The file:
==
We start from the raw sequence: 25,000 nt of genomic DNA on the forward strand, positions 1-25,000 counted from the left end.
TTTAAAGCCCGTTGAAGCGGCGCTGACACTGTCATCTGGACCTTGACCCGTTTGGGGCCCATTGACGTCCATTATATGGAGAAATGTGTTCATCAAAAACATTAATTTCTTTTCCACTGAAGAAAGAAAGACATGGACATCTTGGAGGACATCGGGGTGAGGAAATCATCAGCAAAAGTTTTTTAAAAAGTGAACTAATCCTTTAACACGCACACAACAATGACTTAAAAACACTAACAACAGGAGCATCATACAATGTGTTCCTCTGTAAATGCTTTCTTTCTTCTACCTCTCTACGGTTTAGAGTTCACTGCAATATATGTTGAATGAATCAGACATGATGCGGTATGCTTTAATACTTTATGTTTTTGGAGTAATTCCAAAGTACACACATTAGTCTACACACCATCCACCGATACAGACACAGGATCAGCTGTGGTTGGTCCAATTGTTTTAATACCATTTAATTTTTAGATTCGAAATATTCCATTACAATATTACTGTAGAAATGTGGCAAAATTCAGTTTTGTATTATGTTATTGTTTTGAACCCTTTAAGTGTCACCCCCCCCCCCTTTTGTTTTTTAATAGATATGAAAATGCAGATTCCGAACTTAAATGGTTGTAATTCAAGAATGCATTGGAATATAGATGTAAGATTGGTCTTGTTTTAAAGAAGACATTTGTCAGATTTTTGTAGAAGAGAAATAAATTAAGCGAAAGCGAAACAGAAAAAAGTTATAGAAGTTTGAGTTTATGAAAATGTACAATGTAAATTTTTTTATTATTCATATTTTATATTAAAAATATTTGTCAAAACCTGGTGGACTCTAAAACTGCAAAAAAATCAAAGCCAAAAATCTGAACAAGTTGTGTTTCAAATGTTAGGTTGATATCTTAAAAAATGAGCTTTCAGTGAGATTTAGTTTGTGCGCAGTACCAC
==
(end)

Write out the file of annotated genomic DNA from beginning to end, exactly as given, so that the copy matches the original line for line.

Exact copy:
We start from the raw sequence: 25,000 nt of genomic DNA on the forward strand, positions 1-25,000 counted from the left end.
TTTAAAGCCCGTTGAAGCGGCGCTGACACTGTCATCTGGACCTTGACCCGTTTGGGGCCCATTGACGTCCATTATATGGAGAAATGTGTTCATCAAAAACATTAATTTCTTTTCCACTGAAGAAAGAAAGACATGGACATCTTGGAGGACATCGGGGTGAGGAAATCATCAGCAAAAGTTTTTTAAAAAGTGAACTAATCCTTTAACACGCACACAACAATGACTTAAAAACACTAACAACAGGAGCATCATACAATGTGTTCCTCTGTAAATGCTTTCTTTCTTCTACCTCTCTACGGTTTAGAGTTCACTGCAATATATGTTGAATGAATCAGACATGATGCGGTATGCTTTAATACTTTATGTTTTTGGAGTAATTCCAAAGTACACACATTAGTCTACACACCATCCACCGATACAGACACAGGATCAGCTGTGGTTGGTCCAATTGTTTTAATACCATTTAATTTTTAGATTCGAAATATTCCATTACAATATTACTGTAGAAATGTGGCAAAATTCAGTTTTGTATTATGTTATTGTTTTGAACCCTTTAAGTGTCACCCCCCCCCCCTTTTGTTTTTTAATAGATATGAAAATGCAGATTCCGAACTTAAATGGTTGTAATTCAAGAATGCATTGGAATATAGATGTAAGATTGGTCTTGTTTTAAAGAAGACATTTGTCAGATTTTTGTAGAAGAGAAATAAATTAAGCGAAAGCGAAACAGAAAAAAGTTATAGAAGTTTGAGTTTATGAAAATGTACAATGTAAATTTTTTTATTATTCATATTTTATATTAAAAATATTTGTCAAAACCTGGTGGACTCTAAAACTGCAAAAAAATCAAAGCCAAAAATCTGAACAAGTTGTGTTTCAAATGTTAGGTTGATATCTTAAAAAATGAGCTTTCAGTGAGATTTAGTTTGTGCGCAGTACCAC